In the first episode, the contestants meet at the New York Stock Exchange and Trump gives them their first task: Operate a lemonade stand. This may sound like child's play, but the object of the task is simple: Turn a profit. Earning money, however, is not always easy.

Another task involves renovating and leasing a Manhattan apartment, one of which Trump owns.

"Each [task] is about how much money they can make each week," Burnett says from Los Angeles prior to boarding a plane to an undisclosed location for the next edition of "Survivor."

Other tasks have the diverse contestants launching a brand of bottled water and getting it into restaurants, and operating bicycle rickshaws in Manhattan. At the completion of each task, the winning team is awarded a lavish prize and someone from the losing team is fired.

Trump personally gives people the boot. He looks unusually comfortable, in a brief clips tape, saying, "You are fired." In his office, however, Trump appears more subdued than his public persona. Firing employees is "part of life," he says. "It's not nice. There are some people who love firing people, but they are sickos."

Trump and Burnett independently rave about the intelligence of the contestants who range from street-smart hustlers to Harvard MBA alumni.

"These people are truly brilliant," Trump says. "The toughest thing was choosing between two super geniuses. They went through hell and did an amazing job." Still, Trump concedes, "Sometimes, I was amazed that someone with a 215 IQ would do amazingly stupid things."

As usual with Burnett, he did not allow contestants to talk with the press. The tape of them shows Type-A personalities intent on victory, at any price. And, some young women dress like the wrong sort of working girl.

Contestants, who range from 21 to 37, include three who work in real estate and several entrepreneurs, including Bill Rancic, 32, of Chicago. He started a cigar business out of a tiny apartment and turned it into a multimillion dollar business. Some are stock brokers and many experienced major gains and losses in the dotcom boom.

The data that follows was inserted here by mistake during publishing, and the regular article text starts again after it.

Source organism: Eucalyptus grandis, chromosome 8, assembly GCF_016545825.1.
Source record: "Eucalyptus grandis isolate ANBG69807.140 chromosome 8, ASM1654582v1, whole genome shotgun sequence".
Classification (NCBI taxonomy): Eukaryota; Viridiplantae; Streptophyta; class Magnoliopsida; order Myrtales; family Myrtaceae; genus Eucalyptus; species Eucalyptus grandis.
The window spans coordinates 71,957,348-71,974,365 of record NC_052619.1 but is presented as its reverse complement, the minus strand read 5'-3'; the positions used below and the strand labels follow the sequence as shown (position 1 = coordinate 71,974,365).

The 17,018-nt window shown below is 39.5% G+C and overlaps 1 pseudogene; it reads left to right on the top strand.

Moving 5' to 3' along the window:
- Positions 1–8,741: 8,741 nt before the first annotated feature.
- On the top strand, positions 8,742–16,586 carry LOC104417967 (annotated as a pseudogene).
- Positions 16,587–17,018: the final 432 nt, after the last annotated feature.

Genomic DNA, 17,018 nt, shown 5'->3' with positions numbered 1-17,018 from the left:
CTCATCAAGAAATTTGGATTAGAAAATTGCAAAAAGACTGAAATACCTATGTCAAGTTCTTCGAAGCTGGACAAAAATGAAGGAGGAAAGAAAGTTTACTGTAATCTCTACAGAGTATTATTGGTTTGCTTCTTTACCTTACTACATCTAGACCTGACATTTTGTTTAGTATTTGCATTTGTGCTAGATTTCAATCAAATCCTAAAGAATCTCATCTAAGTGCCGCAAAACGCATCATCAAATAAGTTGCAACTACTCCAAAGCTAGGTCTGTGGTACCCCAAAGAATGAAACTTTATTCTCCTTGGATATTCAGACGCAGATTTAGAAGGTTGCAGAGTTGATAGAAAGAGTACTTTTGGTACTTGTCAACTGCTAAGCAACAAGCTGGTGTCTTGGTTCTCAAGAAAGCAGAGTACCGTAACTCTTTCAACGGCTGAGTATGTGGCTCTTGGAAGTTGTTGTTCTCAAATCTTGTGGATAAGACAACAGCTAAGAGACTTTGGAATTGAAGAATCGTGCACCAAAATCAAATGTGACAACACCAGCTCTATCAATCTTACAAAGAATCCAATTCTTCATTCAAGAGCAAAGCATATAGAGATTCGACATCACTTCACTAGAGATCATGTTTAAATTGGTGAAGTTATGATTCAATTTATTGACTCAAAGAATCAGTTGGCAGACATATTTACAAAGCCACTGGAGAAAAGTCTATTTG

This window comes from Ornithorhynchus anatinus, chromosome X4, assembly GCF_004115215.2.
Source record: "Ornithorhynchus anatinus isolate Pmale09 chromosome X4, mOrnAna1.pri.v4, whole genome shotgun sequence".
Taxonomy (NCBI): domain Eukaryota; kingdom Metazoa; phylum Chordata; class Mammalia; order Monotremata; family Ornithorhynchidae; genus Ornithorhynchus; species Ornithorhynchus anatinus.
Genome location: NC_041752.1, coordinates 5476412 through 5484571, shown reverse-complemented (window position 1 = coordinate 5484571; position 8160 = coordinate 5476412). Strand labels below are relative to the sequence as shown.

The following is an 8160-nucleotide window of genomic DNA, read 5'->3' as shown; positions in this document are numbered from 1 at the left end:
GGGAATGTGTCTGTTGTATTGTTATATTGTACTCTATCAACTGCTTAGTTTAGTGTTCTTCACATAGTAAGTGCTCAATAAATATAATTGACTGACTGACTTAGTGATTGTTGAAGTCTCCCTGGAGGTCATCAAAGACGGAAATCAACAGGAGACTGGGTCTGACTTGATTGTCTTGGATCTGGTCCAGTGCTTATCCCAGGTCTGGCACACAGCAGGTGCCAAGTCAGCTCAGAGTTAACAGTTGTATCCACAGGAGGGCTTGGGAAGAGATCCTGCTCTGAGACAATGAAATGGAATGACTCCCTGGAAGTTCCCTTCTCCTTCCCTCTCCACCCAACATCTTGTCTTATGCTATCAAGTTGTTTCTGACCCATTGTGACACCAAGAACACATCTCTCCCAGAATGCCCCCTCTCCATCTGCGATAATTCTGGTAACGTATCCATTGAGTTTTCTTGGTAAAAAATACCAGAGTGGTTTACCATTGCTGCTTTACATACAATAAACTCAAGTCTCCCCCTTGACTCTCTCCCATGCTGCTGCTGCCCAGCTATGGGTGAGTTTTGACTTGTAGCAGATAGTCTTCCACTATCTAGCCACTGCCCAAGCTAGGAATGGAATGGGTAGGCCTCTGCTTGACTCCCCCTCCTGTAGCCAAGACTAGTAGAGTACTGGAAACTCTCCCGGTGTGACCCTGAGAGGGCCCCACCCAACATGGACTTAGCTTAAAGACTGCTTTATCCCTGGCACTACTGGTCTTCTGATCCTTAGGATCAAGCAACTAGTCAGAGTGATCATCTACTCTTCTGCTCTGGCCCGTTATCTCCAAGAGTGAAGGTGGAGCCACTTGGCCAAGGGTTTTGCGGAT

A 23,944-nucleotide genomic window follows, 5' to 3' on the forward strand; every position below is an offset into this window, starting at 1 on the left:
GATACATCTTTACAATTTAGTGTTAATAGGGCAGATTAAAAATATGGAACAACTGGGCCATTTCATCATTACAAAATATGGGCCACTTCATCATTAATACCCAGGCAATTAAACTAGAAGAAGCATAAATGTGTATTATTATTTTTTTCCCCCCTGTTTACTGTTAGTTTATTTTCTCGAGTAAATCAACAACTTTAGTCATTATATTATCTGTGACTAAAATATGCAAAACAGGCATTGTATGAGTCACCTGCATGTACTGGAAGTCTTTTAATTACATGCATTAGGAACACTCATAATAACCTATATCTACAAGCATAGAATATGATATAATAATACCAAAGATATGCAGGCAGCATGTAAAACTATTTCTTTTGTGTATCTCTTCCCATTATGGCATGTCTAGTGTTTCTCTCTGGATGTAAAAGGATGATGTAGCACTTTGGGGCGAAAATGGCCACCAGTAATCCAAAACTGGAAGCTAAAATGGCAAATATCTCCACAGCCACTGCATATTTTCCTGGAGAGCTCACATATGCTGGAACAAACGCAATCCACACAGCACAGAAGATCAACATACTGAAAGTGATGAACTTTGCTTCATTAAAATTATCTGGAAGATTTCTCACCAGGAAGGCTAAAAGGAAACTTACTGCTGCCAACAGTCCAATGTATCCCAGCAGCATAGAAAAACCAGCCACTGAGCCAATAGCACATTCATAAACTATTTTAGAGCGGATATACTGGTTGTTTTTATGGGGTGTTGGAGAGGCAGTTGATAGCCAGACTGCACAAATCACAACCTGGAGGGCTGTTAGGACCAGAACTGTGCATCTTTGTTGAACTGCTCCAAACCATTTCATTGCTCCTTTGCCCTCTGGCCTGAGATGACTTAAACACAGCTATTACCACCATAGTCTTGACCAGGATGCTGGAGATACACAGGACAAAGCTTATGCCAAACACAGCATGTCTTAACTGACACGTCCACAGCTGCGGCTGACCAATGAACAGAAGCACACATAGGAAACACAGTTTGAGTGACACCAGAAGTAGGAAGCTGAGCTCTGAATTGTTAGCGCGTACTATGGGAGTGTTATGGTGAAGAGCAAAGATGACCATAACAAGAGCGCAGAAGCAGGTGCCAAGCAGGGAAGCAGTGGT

Contestants filled out an application that included the question, "Tell us an embarrassing story about yourself." Trump, whose dalliances have been tabloid fodder for years, hemmed and hawed before finally answering that "being turned down by a woman, which happened to me in earlier years," was his most embarrassing predicament.

A more standard question on the application queries contestants about where they hope to be in five years. "I'm more inclined to think I'll be doing what I'm doing," Trump says. "I do it well, and I get a kick out of it."

If viewers get a kick out of "The Apprentice," it could lead to a series, which Burnett envisions. "I am a businessman," Burnett says. "I don't do things for vanity. I do things I think have legs." Trump says he will wait to see how it fares before making any plans.

As tourists snap photos of the indoor waterfall in Trump Tower, Trump reveals why he became involved in this show. "Other networks came to me and wanted to follow me around," he says.

Such unfettered exposure could hurt deals, Trump explains. And if there is one thing Trump understands, it is the art of the deal.

Trump, who changed the skyline he so admires, has his sights set on Chicago and Los Angeles. Photos and articles of him line the walls of his Fifth Avenue office. A billionaire who lives in the city's highest triplex, Trump is well regarded in his hometown.

Still, he has no plans to parlay his fame and fortune into a political career. "I'm too honest," he says.

He is honest enough to admit that he does not watch other reality shows, but met Burnett when a "Survivor" segment was held in Central Park's Wollman Rink, which Trump restored.

For his part, Burnett has long respected Trump. Indeed, he had the idea for this reality show long before "Survivor," and always wanted Trump as its centerpiece.

"I came to this country with nothing and was an entrepreneur," Burnett says. "I made money selling t-shirts on Venice Beach and read Trump's book, 'The Art of the Deal.' He is America's last great tycoon."

If "The Apprentice" succeeds, it could spawn a new crop of tycoons. "They are supposed to be learning a lot during this year," Trump says. "Then they will go out and be very successful people, hopefully billionaires